First and third - fake move to third


#1

Tonight in a high school game we had runners on first and third. The pitcher, without stepping off the rubber, steps towards third like a lefty attempting to pick a runner off first. The pitcher fakes the throw to third and spins picking our runner off of first… the umpire calls our kid out.

Our coach briefly argued with the umpire but off course the call was not reversed. The home plate umpire was asked to review the call but refused saying it was the field umpire’s call.

After the game I ask my son why they bothered arguing the call as it was a perfectly clean move… my son informed me the rule was changed a few years ago and in pro ball and college ball it is a balk. He then said “I guess the rule in high school has not followed suit”…

Upon doing some research I found the rule was indeed changed in 2013. But is this move still permitted in high school baseball?


#2

I’m not familiar with NFHS rules, but around here, HS is played under OBR and that move was deemed a balk in 2013, as you state.

The only way a pitcher can make that move is by first disengaging from the rubber. Perhaps the umpire was not focused and caught off guard by it and allowed the pick off.

The coach should have asked the umpire to ask for help from his partner, because from where the coach was sitting it seemed clear the pitcher never stepped off. Perhaps you get lucky and the plate umpire was focused. Umpires will not offer their input about their partner’s calls unless asked by the other umpire.


#3

Thanks for the reply Coach Paul…

The home plate umpire was ask to review the call but refused saying it is the field umpire’s call.

We were the visiting team and our lead off hitter was hit in his right forearm on the second pitch of the game. The home plate umpire ruled it a foul ball. Our hitter showed the home plate umpire the red mark and stitches from the ball indented on his arm. The umpire said to him “that mark could have been there before the game started”. In the three years my son has been playing high school ball in this area I have not seen any umpires overturn a call… no matter how obvious it is they got it wrong. So, I understand our coach’s position not to push the issue.


#4

No problem at all.

I see umpires overturn calls. Most of the time it’s due to the limitations of a two umpire system. Since there is not an umpire at each base like MLB or two base umpires like MILB many times we sacrifice distance and angle and tough calls like pulled foot at first base when runners are on second or first and second. The plate umpire sometimes has to move away from the first base line and the base umpire is in C position–not the best angle to see a pulled foot.


#5

Depending on the umpire and the league, some umpires are taught to stick with the call they made whether it was right or wrong. Mainly because they don’t want to show the coaches that they can argue their calls all game and get calls they don’t like overturned plus overturning a call also causes problems because then the other team gets upset and they will usually have some argument along the lines of “you can’t change the call” or “you made this call”. As CoachPaul said, usually it’s just tough for the umpires who are usually working two-man crews so sometimes positioning and views of the play aren’t the best. Personally as an umpire myself, I never overturn a call that is based on the umpire’s point of view (like safe and out calls for example) but if there is a call missed based on a rule that missed/not called then usually I’ll talk to my partner and change the call if necessary.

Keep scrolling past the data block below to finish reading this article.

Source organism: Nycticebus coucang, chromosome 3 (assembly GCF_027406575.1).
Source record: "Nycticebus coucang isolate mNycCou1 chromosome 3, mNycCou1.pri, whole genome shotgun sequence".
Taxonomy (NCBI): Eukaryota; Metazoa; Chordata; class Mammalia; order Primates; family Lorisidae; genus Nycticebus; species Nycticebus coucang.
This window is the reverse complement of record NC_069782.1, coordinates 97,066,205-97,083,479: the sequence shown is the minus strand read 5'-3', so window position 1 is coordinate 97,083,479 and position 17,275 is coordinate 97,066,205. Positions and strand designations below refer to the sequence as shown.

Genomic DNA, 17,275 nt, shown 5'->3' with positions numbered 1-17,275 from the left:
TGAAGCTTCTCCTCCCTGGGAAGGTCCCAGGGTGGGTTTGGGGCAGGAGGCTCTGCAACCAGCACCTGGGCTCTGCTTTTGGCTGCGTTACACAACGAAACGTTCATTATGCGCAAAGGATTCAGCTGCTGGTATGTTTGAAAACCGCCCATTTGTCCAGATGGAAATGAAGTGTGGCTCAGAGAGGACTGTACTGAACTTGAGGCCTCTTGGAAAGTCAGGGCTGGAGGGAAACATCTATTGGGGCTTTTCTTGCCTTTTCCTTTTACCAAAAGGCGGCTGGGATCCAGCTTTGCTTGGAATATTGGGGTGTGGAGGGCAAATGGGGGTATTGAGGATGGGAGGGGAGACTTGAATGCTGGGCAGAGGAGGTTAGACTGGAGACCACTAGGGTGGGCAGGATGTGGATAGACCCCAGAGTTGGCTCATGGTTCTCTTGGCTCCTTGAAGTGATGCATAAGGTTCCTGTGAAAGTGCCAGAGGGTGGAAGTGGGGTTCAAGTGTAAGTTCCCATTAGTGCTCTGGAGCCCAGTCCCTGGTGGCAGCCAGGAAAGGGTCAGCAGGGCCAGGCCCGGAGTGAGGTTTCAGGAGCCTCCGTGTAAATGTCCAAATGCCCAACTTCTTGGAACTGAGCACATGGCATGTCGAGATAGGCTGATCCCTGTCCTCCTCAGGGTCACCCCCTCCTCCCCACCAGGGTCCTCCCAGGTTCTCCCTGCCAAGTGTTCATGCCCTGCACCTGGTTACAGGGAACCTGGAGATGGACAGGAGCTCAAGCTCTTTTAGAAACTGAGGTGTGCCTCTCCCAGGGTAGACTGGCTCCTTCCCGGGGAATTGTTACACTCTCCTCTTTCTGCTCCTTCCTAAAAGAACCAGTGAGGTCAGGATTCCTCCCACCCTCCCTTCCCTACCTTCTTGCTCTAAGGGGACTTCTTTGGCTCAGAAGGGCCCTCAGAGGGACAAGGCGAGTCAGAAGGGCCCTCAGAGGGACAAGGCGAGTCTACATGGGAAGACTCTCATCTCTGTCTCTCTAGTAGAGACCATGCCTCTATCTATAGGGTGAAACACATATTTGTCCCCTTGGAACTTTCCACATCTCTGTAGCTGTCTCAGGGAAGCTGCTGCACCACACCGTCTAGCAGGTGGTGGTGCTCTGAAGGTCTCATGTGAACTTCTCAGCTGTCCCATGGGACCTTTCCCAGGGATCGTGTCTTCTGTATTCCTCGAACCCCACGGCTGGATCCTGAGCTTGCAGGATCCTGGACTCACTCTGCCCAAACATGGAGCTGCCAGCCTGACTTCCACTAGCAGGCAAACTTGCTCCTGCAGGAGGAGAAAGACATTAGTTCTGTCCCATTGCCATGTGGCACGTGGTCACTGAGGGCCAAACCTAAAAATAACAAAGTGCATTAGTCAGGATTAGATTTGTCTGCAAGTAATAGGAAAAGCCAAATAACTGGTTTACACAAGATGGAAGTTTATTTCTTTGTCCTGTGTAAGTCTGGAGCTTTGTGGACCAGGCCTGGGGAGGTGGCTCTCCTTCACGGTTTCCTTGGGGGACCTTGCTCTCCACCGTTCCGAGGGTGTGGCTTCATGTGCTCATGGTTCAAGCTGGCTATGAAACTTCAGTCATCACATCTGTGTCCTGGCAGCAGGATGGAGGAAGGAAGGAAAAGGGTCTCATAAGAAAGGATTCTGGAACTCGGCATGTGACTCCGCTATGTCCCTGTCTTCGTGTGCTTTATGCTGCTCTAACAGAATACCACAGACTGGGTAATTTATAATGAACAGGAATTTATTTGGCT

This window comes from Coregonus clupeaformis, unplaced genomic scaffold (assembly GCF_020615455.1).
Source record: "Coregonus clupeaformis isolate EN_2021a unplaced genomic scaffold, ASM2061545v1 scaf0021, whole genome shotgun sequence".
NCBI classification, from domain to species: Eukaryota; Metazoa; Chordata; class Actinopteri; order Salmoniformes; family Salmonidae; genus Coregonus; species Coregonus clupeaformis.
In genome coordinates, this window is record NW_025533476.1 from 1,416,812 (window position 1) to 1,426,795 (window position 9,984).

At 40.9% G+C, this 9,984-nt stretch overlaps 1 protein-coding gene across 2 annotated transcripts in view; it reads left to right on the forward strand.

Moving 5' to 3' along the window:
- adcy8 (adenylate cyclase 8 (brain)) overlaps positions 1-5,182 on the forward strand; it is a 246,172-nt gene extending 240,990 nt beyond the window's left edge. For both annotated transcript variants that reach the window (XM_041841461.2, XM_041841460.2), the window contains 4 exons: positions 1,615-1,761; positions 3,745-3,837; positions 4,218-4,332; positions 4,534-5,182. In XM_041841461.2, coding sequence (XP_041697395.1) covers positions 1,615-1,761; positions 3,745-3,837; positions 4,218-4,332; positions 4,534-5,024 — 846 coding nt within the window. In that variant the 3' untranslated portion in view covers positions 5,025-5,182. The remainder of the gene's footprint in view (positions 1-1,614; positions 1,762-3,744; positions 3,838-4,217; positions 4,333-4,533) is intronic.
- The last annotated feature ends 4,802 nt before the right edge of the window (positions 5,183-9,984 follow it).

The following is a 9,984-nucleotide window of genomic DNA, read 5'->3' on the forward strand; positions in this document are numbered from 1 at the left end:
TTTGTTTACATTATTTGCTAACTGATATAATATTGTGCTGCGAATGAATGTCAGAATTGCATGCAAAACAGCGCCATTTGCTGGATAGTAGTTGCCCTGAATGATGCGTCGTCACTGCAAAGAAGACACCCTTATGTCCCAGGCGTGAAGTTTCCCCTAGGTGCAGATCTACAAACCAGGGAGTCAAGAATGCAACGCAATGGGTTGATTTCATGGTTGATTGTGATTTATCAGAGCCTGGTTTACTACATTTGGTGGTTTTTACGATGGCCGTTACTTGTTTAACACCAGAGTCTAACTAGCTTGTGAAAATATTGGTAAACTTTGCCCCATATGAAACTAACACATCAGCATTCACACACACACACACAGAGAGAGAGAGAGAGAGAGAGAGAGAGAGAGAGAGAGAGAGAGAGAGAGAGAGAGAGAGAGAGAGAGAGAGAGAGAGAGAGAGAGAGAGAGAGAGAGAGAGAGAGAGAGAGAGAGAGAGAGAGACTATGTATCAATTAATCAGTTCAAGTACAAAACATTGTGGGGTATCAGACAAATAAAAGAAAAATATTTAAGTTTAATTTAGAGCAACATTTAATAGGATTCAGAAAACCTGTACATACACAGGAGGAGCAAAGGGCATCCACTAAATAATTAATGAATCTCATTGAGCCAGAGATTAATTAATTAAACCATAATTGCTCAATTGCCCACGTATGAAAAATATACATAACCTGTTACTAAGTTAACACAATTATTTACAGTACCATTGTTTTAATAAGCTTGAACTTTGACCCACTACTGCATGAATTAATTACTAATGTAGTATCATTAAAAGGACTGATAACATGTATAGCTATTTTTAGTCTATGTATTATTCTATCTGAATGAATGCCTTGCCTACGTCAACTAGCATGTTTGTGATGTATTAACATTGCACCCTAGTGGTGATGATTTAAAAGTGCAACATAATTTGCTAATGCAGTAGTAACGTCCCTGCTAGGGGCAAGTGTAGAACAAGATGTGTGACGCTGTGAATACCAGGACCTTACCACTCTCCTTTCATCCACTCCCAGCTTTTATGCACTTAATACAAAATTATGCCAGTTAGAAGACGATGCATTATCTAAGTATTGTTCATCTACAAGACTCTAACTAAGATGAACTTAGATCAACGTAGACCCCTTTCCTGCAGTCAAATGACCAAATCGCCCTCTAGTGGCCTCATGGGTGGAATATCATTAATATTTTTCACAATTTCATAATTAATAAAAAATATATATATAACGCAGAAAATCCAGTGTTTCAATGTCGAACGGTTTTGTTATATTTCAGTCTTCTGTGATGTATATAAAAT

#6

IF I’m 100% certain my partner missed the call AND if the coach is pitching a fit, as I’m walking in the direction of the “discussion”, I’ll remove my cap so when my partner glances at me, he’ll know I have a different call and it’s up to him whether or not to appeal to me or take the beating and move on with the game. Once he sees me, I put my cap back on and get into position to keep the other coach away from my partner, if necessary. If I’m walking toward him and I do not remove my cap, he will usually appeal to me right away and I tell my partner and the coach I had the same call, and my partner re-affirms the call with the proper mechanic.


#7

I like that idea, I might have to give that a try.


#8

Thanks guys… it is nice to hear an umpire’s perspective.

The coach of the other team we were playing is known to be a “hot head”… throwing chairs in the dugout, screaming at players, etc… we had another terrible call against us earlier in the year and the coach at that school is just as bad, if not worse…

Our coach does not argue with the umpires… he will go out and state his case and move on… the parents of our boys don’t shout at the umpires or make “calls from the stands”. We keep everything as positive as we can for the boys… but it sure is frustrating at times when it appears the opposing coach intimidates the umpires.


#9

I seem to find the newer umpires are the ones most likely to be intimidated. I seem to find the ones who have more expirence are less likely to take crap from the pitches.


#10

This move was deemed illegal a few years ago for high school, it may be different for every state but this year in Alabama it was made legal and has caught a few guys on my team off guard this year because they did not know.